I spent some time talking with him about the creeks, getting an idea of what the different seasons are like, sorting through his records of flow measurements. We spread maps on the floor at the headquarters, got on our hands and knees. "Now this is some lost country," he said, scribbling his finger over a series of canyons to the north. "I don't know where this water comes from. Just doesn't make any sense to me, but it certainly is there. Right there," he stabbed his finger down. The creeks of Galiuro befuddle him. So much water in a place where there should be so little.

After spending a week walking the southern canyons, I traveled north, to the place Rogers had called lost country. I started in the morning in one of the canyons, taking note of whatever I saw first: a coiled Arizona black rattlesnake (coming through again later in the day, I found the bare clearing where the snake had shoved pebbles away, leaving its coiled shape on the ground) and a yellow-breasted chat scolding me through the stained-glass light of cottonwood leaves. The creek here ran steadily. It stopped in only a few places, draining into a downwelling zone to reappear elsewhere along the floor, around the next turn. These forests were the thickest I had seen. Dangling throngs of grapevines snared my ankles and I pushed through hedgelike walls of vegetation that blocked the view of the creek. A couple of times I found myself off the ground, suspended on cribs of grapevines, then stumbling out to the desert, into the light, hoping to find a shortcut. The land beyond the thin bands of forest was nude with rock. Saguaros stood here and there, along with numerous leafless ocotillos barren as fence posts. The sky was everywhere, sharp, hot, blue. A soaked bandanna stiffened in three minutes. I fell back into the forest, looking for the creek again.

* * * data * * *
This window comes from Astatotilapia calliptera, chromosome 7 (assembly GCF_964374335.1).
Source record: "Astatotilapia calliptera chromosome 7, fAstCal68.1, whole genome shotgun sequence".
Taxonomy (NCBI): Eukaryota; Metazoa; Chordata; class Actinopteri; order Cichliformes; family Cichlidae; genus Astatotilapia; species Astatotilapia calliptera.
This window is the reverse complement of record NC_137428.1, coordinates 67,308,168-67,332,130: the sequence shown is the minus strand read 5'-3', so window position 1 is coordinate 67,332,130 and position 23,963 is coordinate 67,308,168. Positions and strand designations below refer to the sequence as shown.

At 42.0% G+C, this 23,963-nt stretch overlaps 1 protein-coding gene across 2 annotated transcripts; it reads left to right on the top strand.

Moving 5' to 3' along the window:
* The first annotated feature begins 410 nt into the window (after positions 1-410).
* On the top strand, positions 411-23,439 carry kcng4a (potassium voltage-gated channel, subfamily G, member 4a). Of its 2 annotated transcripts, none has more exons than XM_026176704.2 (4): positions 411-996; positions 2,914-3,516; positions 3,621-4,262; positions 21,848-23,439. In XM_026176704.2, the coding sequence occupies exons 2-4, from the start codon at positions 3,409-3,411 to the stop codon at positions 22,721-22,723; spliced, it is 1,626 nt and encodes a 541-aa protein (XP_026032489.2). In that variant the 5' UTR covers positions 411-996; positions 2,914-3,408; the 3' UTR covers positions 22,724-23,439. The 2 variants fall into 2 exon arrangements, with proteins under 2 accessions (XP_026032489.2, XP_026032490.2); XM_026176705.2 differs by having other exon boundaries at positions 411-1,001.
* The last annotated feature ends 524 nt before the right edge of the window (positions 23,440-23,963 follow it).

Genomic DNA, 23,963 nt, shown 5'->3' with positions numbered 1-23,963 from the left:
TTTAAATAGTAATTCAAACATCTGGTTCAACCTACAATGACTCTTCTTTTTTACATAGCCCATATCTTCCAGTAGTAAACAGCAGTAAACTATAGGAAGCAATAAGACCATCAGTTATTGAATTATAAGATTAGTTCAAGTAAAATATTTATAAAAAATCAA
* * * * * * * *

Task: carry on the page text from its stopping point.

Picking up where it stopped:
The air inside was a potent marinade of humidity and heat, causing my upper lip to taste like the sea. From in here, the creek sounded like dishes being put away, a purposeful clatter in the distance. I followed the sound and ducked through to a broad pool where a small waterfall entered at the top. Fish, some of them a foot long, flashed and scattered. A rusty-orange dragonfly dodged up and down the stream corridor, its vellum wings making the rasping sound of dry garlic skins.